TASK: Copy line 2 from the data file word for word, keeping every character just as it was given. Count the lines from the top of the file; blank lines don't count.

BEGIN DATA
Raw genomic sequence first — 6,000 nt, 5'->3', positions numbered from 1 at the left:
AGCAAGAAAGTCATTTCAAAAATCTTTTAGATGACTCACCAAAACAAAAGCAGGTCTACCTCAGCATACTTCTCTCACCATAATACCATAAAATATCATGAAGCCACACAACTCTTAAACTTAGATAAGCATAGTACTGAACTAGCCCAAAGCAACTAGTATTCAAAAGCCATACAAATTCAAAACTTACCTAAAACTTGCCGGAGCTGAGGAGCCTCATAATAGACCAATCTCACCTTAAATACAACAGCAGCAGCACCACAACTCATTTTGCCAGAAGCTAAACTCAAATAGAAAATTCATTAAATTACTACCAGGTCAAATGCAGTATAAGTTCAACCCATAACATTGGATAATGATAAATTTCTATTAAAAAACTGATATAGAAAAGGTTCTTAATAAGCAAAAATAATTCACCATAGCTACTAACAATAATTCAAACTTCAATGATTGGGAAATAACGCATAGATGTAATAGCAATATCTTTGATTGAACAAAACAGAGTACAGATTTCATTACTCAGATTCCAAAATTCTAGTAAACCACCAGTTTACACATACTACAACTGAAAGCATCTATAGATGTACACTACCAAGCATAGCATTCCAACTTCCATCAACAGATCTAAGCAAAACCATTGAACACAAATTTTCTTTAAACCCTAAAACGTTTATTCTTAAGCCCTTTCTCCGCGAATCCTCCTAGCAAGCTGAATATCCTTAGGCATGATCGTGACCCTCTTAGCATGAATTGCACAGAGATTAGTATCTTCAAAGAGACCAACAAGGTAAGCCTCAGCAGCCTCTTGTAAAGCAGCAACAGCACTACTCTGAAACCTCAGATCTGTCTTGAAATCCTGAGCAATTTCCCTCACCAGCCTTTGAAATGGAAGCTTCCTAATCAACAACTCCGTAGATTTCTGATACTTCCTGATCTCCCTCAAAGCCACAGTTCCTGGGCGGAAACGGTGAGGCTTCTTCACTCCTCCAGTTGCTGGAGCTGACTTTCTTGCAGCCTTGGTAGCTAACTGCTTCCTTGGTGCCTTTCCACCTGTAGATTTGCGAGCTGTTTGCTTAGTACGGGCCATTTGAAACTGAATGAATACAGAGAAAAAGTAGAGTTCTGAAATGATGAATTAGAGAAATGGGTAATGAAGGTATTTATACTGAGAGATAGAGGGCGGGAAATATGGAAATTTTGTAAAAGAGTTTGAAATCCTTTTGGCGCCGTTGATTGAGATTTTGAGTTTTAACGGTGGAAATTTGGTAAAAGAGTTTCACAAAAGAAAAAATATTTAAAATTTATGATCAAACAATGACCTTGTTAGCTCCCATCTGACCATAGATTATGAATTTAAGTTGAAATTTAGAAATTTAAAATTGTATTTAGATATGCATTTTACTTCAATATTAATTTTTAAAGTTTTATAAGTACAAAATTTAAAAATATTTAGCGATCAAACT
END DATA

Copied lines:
AGCAAGAAAGTCATTTCAAAAATCTTTTAGATGACTCACCAAAACAAAAGCAGGTCTACCTCAGCATACTTCTCTCACCATAATACCATAAAATATCATGAAGCCACACAACTCTTAAACTTAGATAAGCATAGTACTGAACTAGCCCAAAGCAACTAGTATTCAAAAGCCATACAAATTCAAAACTTACCTAAAACTTGCCGGAGCTGAGGAGCCTCATAATAGACCAATCTCACCTTAAATACAACAGCAGCAGCACCACAACTCATTTTGCCAGAAGCTAAACTCAAATAGAAAATTCATTAAATTACTACCAGGTCAAATGCAGTATAAGTTCAACCCATAACATTGGATAATGATAAATTTCTATTAAAAAACTGATATAGAAAAGGTTCTTAATAAGCAAAAATAATTCACCATAGCTACTAACAATAATTCAAACTTCAATGATTGGGAAATAACGCATAGATGTAATAGCAATATCTTTGATTGAACAAAACAGAGTACAGATTTCATTACTCAGATTCCAAAATTCTAGTAAACCACCAGTTTACACATACTACAACTGAAAGCATCTATAGATGTACACTACCAAGCATAGCATTCCAACTTCCATCAACAGATCTAAGCAAAACCATTGAACACAAATTTTCTTTAAACCCTAAAACGTTTATTCTTAAGCCCTTTCTCCGCGAATCCTCCTAGCAAGCTGAATATCCTTAGGCATGATCGTGACCCTCTTAGCATGAATTGCACAGAGATTAGTATCTTCAAAGAGACCAACAAGGTAAGCCTCAGCAGCCTCTTGTAAAGCAGCAACAGCACTACTCTGAAACCTCAGATCTGTCTTGAAATCCTGAGCAATTTCCCTCACCAGCCTTTGAAATGGAAGCTTCCTAATCAACAACTCCGTAGATTTCTGATACTTCCTGATCTCCCTCAAAGCCACAGTTCCTGGGCGGAAACGGTGAGGCTTCTTCACTCCTCCAGTTGCTGGAGCTGACTTTCTTGCAGCCTTGGTAGCTAACTGCTTCCTTGGTGCCTTTCCACCTGTAGATTTGCGAGCTGTTTGCTTAGTACGGGCCATTTGAAACTGAATGAATACAGAGAAAAAGTAGAGTTCTGAAATGATGAATTAGAGAAATGGGTAATGAAGGTATTTATACTGAGAGATAGAGGGCGGGAAATATGGAAATTTTGTAAAAGAGTTTGAAATCCTTTTGGCGCCGTTGATTGAGATTTTGAGTTTTAACGGTGGAAATTTGGTAAAAGAGTTTCACAAAAGAAAAAATATTTAAAATTTATGATCAAACAATGACCTTGTTAGCTCCCATCTGACCATAGATTATGAATTTAAGTTGAAATTTAGAAATTTAAAATTGTATTTAGATATGCATTTTACTTCAATATTAATTTTTAAAGTTTTATAAGTACAAAATTTAAAAATATTTAGCGATCAAACT